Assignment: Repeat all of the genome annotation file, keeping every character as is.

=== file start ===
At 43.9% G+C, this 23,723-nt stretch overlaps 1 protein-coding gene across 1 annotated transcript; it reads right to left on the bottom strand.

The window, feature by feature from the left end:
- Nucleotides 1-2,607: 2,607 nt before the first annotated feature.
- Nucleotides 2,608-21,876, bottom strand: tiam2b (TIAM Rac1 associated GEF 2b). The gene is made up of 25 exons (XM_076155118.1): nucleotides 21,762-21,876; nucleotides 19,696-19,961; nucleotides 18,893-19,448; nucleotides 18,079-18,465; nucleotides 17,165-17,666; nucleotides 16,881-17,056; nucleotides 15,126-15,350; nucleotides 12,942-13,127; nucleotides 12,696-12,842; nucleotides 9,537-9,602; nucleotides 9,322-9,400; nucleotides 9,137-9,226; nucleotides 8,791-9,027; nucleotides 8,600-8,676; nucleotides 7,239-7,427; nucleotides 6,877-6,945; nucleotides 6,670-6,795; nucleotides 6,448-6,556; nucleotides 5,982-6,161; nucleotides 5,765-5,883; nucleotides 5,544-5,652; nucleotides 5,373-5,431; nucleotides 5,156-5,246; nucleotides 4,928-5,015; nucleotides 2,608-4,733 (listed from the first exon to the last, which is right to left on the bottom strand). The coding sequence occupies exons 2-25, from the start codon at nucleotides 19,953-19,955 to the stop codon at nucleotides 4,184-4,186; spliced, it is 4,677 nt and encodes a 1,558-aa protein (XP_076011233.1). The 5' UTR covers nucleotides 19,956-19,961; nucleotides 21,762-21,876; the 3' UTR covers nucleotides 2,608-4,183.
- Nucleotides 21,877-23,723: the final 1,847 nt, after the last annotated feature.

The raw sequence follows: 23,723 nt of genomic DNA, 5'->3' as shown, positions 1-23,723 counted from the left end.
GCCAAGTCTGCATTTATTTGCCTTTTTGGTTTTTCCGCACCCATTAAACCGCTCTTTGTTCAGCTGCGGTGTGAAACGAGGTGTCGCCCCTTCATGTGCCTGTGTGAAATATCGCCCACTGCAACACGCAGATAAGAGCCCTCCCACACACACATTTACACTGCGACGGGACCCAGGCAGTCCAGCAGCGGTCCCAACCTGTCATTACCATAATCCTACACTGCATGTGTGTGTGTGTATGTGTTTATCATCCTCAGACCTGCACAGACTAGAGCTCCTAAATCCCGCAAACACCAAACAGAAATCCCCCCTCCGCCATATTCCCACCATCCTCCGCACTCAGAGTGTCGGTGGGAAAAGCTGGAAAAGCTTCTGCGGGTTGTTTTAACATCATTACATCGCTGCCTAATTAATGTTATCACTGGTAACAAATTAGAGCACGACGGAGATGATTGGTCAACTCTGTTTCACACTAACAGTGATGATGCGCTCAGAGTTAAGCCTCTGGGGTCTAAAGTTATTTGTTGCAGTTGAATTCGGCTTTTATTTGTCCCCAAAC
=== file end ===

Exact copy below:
At 43.9% G+C, this 23,723-nt stretch overlaps 1 protein-coding gene across 1 annotated transcript; it reads right to left on the bottom strand.

The window, feature by feature from the left end:
- Nucleotides 1-2,607: 2,607 nt before the first annotated feature.
- Nucleotides 2,608-21,876, bottom strand: tiam2b (TIAM Rac1 associated GEF 2b). The gene is made up of 25 exons (XM_076155118.1): nucleotides 21,762-21,876; nucleotides 19,696-19,961; nucleotides 18,893-19,448; nucleotides 18,079-18,465; nucleotides 17,165-17,666; nucleotides 16,881-17,056; nucleotides 15,126-15,350; nucleotides 12,942-13,127; nucleotides 12,696-12,842; nucleotides 9,537-9,602; nucleotides 9,322-9,400; nucleotides 9,137-9,226; nucleotides 8,791-9,027; nucleotides 8,600-8,676; nucleotides 7,239-7,427; nucleotides 6,877-6,945; nucleotides 6,670-6,795; nucleotides 6,448-6,556; nucleotides 5,982-6,161; nucleotides 5,765-5,883; nucleotides 5,544-5,652; nucleotides 5,373-5,431; nucleotides 5,156-5,246; nucleotides 4,928-5,015; nucleotides 2,608-4,733 (listed from the first exon to the last, which is right to left on the bottom strand). The coding sequence occupies exons 2-25, from the start codon at nucleotides 19,953-19,955 to the stop codon at nucleotides 4,184-4,186; spliced, it is 4,677 nt and encodes a 1,558-aa protein (XP_076011233.1). The 5' UTR covers nucleotides 19,956-19,961; nucleotides 21,762-21,876; the 3' UTR covers nucleotides 2,608-4,183.
- Nucleotides 21,877-23,723: the final 1,847 nt, after the last annotated feature.

The raw sequence follows: 23,723 nt of genomic DNA, 5'->3' as shown, positions 1-23,723 counted from the left end.
GCCAAGTCTGCATTTATTTGCCTTTTTGGTTTTTCCGCACCCATTAAACCGCTCTTTGTTCAGCTGCGGTGTGAAACGAGGTGTCGCCCCTTCATGTGCCTGTGTGAAATATCGCCCACTGCAACACGCAGATAAGAGCCCTCCCACACACACATTTACACTGCGACGGGACCCAGGCAGTCCAGCAGCGGTCCCAACCTGTCATTACCATAATCCTACACTGCATGTGTGTGTGTGTATGTGTTTATCATCCTCAGACCTGCACAGACTAGAGCTCCTAAATCCCGCAAACACCAAACAGAAATCCCCCCTCCGCCATATTCCCACCATCCTCCGCACTCAGAGTGTCGGTGGGAAAAGCTGGAAAAGCTTCTGCGGGTTGTTTTAACATCATTACATCGCTGCCTAATTAATGTTATCACTGGTAACAAATTAGAGCACGACGGAGATGATTGGTCAACTCTGTTTCACACTAACAGTGATGATGCGCTCAGAGTTAAGCCTCTGGGGTCTAAAGTTATTTGTTGCAGTTGAATTCGGCTTTTATTTGTCCCCAAAC